Married gay couples sue for immigration rights
NEW YORK (AP) — Immigration advocates have filed a lawsuit on behalf of several married gay couples, alleging a federal law violates their constitutional rights by preventing them from sponsoring their spouses for green cards.
The complaint, which challenges the federal Defense of Marriage Act, was filed in federal court in Brooklyn by Immigration Equality, an advocacy group. Each of the five couples named as plaintiffs is struggling to obtain U.S. citizenship for a foreign-born spouse.
The 1996 law, known as DOMA, prevents the federal government from recognizing same-sex marriages and denies federal benefits to married gay couples. The federal government does not recognize lesbian and gay couples for immigration purposes, and several of the couples have been denied green cards.
"The families in today's lawsuit meet every qualification for immigration benefits, with the sole exception that they happen to be lesbian or gay," Rachel Tiven, executive director of Immigration Equality, said in a statement.
All of the plaintiffs were married in states that have sanctioned gay marriage. If the couples were heterosexual, the government would recognize the foreign spouse as an immediate relative of the U.S. citizen, paving the way for citizenship, advocates say. The lawsuit claims DOMA violates their constitutional right to equal protection.
The lawsuit was filed Monday against Attorney General Eric Holder; Secretary of Homeland Security Janet Napolitano; U.S. Citizenship and Immigration Services director Alejandro Mayorkas; Robert M. Cowan, director of the U.S. Citizenship and Immigration Services National Benefits Center; and Daniel Renaud, director of the U.S. Citizenship and Immigration Services Vermont Service Center.
The federal government declined to comment Tuesday.
Plaintiffs Heather Morgan and Maria del Mar Verdugo, who live in New York City and were married last year, said their plans for the future are in limbo as they await the status of their green card application for Verdugo, who is from Madrid. But they know it's unlikely to be approved.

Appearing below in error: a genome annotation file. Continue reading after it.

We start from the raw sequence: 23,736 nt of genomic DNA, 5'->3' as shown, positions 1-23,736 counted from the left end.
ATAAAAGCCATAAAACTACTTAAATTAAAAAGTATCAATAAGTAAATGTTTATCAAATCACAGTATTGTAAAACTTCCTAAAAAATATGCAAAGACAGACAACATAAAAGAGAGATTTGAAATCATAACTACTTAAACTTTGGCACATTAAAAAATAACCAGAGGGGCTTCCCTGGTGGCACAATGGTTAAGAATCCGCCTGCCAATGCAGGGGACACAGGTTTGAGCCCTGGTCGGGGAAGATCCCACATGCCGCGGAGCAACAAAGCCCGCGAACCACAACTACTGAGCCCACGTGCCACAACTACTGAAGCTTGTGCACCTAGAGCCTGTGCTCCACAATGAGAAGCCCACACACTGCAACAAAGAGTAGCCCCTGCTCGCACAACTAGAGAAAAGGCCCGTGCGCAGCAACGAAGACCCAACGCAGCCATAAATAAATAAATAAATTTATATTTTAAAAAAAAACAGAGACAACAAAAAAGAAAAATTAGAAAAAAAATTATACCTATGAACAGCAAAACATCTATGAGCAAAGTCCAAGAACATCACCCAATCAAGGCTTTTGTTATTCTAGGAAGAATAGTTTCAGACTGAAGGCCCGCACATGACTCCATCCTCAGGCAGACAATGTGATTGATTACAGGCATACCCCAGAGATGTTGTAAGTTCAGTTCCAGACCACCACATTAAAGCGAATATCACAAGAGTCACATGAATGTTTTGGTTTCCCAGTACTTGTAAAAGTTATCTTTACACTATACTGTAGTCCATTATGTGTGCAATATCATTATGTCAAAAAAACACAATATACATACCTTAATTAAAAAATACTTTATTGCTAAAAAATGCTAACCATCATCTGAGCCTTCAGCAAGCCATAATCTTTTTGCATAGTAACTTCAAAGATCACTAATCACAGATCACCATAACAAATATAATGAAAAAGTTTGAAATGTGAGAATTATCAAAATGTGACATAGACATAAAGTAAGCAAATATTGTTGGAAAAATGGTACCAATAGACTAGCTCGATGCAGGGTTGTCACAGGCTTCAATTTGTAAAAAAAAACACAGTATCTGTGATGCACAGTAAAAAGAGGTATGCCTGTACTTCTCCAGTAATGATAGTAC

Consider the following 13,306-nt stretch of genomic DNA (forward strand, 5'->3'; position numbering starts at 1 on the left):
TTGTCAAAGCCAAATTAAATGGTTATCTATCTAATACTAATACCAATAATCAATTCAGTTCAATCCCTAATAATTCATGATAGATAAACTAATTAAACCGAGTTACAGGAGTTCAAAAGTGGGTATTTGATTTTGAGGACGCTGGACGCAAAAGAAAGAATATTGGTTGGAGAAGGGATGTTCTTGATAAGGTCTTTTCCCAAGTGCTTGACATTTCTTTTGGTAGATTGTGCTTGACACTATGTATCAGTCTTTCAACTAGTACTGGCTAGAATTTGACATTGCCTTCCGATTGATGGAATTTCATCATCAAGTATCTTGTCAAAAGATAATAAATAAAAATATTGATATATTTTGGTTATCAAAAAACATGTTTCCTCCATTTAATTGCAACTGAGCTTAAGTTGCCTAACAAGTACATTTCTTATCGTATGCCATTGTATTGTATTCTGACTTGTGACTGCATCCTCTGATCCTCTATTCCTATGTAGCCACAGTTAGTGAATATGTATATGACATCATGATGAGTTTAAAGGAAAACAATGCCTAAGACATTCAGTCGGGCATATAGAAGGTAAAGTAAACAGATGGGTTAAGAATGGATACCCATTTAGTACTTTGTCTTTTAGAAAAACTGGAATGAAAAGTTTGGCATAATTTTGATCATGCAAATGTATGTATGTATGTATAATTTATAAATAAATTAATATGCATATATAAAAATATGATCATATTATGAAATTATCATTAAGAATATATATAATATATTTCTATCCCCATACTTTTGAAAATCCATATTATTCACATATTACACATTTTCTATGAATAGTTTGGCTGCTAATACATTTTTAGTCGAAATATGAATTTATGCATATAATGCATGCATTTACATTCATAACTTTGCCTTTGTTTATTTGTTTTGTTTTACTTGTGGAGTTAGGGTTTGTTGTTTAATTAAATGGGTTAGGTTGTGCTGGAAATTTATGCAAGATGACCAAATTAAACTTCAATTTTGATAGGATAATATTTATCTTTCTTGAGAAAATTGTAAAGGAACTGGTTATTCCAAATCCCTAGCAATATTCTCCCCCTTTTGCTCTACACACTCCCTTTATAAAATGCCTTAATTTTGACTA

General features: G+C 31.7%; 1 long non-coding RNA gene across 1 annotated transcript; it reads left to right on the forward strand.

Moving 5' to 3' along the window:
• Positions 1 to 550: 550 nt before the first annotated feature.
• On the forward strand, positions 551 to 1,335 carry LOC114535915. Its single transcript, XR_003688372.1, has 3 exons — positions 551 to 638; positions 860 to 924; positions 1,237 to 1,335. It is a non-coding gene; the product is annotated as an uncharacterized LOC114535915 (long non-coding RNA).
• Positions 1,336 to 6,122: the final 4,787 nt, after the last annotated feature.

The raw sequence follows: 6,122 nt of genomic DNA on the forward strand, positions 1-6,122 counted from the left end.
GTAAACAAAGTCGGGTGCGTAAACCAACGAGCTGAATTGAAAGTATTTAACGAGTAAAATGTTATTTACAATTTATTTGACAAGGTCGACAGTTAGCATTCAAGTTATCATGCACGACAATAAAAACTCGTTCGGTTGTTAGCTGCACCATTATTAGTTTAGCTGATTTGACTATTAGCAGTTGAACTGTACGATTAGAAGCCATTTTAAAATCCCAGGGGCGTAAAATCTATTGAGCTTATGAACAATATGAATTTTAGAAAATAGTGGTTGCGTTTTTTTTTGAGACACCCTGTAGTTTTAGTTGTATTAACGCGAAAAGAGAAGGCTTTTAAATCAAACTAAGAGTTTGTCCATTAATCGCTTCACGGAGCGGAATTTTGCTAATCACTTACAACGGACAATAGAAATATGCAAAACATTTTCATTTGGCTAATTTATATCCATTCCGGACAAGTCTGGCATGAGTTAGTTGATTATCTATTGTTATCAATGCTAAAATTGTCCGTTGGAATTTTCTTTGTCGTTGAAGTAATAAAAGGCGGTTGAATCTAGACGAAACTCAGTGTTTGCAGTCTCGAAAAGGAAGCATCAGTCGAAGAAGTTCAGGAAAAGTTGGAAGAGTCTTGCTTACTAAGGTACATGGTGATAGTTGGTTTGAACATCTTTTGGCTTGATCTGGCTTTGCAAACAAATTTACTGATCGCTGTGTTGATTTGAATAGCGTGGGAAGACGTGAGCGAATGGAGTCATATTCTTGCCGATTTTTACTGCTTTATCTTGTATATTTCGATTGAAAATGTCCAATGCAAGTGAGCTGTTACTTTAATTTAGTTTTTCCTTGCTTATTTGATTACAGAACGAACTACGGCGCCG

"We love one another without measure," said Morgan, 36, marketing director for a global non-profit organization in New York. "And all we want is the opportunity to be recognized as the family that we are, just like anyone else."
Verdugo, 42, said it's painful not knowing whether they will be able to raise children together in the U.S.
"We would love to have a family," she said. "But at this moment, we can't do it."
The plaintiffs include immigrants from South Africa, Japan, Venezuela and England.
A federal judge in Massachusetts declared a key section of the law unconstitutional in 2010 after state Attorney General Martha Coakley and the legal group Gay & Lesbian Advocates & Defenders sued. The judge found that the law interferes with the right of a state to define marriage and denies married gay couples an array of federal benefits given to heterosexual married couples, including the ability to file joint tax returns.
An appeal by a bipartisan congressional group will be heard Wednesday by the federal appeals court in Boston.
DOMA was enacted when it appeared Hawaii would soon legalize same-sex marriage and opponents worried that other states would be forced to recognize such marriages. Since the national law was passed in 1996, many states have instituted their own bans on gay marriage, while eight states have legalized it: Connecticut, New York, Iowa, Massachusetts, New Hampshire, Vermont, Maryland and Washington state, as well as the District of Columbia. Maryland and Washington state's laws are not yet in effect and may be subject to referendums.